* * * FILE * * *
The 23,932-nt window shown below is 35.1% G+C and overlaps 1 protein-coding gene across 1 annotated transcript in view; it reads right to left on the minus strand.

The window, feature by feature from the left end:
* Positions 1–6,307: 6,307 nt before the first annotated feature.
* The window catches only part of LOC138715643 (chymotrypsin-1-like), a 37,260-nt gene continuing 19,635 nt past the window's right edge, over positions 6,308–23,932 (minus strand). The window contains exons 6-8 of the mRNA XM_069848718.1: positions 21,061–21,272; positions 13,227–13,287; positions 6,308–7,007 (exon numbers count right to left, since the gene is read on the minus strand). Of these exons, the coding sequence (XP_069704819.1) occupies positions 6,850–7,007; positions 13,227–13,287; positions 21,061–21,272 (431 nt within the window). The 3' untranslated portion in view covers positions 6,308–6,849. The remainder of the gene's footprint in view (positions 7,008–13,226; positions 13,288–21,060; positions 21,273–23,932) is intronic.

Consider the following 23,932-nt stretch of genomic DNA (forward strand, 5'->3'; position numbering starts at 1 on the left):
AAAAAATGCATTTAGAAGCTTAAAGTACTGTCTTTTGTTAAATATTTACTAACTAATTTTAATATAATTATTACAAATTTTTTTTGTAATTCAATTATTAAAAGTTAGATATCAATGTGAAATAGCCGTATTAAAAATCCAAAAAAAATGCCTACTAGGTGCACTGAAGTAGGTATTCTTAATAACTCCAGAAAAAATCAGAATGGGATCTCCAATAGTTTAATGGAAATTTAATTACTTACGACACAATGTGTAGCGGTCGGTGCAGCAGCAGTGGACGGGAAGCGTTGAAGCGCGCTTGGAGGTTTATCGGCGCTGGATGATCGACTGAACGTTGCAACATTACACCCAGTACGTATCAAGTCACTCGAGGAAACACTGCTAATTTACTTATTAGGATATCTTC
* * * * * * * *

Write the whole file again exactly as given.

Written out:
The 23,932-nt window shown below is 35.1% G+C and overlaps 1 protein-coding gene across 1 annotated transcript in view; it reads right to left on the minus strand.

The window, feature by feature from the left end:
* Positions 1–6,307: 6,307 nt before the first annotated feature.
* The window catches only part of LOC138715643 (chymotrypsin-1-like), a 37,260-nt gene continuing 19,635 nt past the window's right edge, over positions 6,308–23,932 (minus strand). The window contains exons 6-8 of the mRNA XM_069848718.1: positions 21,061–21,272; positions 13,227–13,287; positions 6,308–7,007 (exon numbers count right to left, since the gene is read on the minus strand). Of these exons, the coding sequence (XP_069704819.1) occupies positions 6,850–7,007; positions 13,227–13,287; positions 21,061–21,272 (431 nt within the window). The 3' untranslated portion in view covers positions 6,308–6,849. The remainder of the gene's footprint in view (positions 7,008–13,226; positions 13,288–21,060; positions 21,273–23,932) is intronic.

Consider the following 23,932-nt stretch of genomic DNA (forward strand, 5'->3'; position numbering starts at 1 on the left):
AAAAAATGCATTTAGAAGCTTAAAGTACTGTCTTTTGTTAAATATTTACTAACTAATTTTAATATAATTATTACAAATTTTTTTTGTAATTCAATTATTAAAAGTTAGATATCAATGTGAAATAGCCGTATTAAAAATCCAAAAAAAATGCCTACTAGGTGCACTGAAGTAGGTATTCTTAATAACTCCAGAAAAAATCAGAATGGGATCTCCAATAGTTTAATGGAAATTTAATTACTTACGACACAATGTGTAGCGGTCGGTGCAGCAGCAGTGGACGGGAAGCGTTGAAGCGCGCTTGGAGGTTTATCGGCGCTGGATGATCGACTGAACGTTGCAACATTACACCCAGTACGTATCAAGTCACTCGAGGAAACACTGCTAATTTACTTATTAGGATATCTTC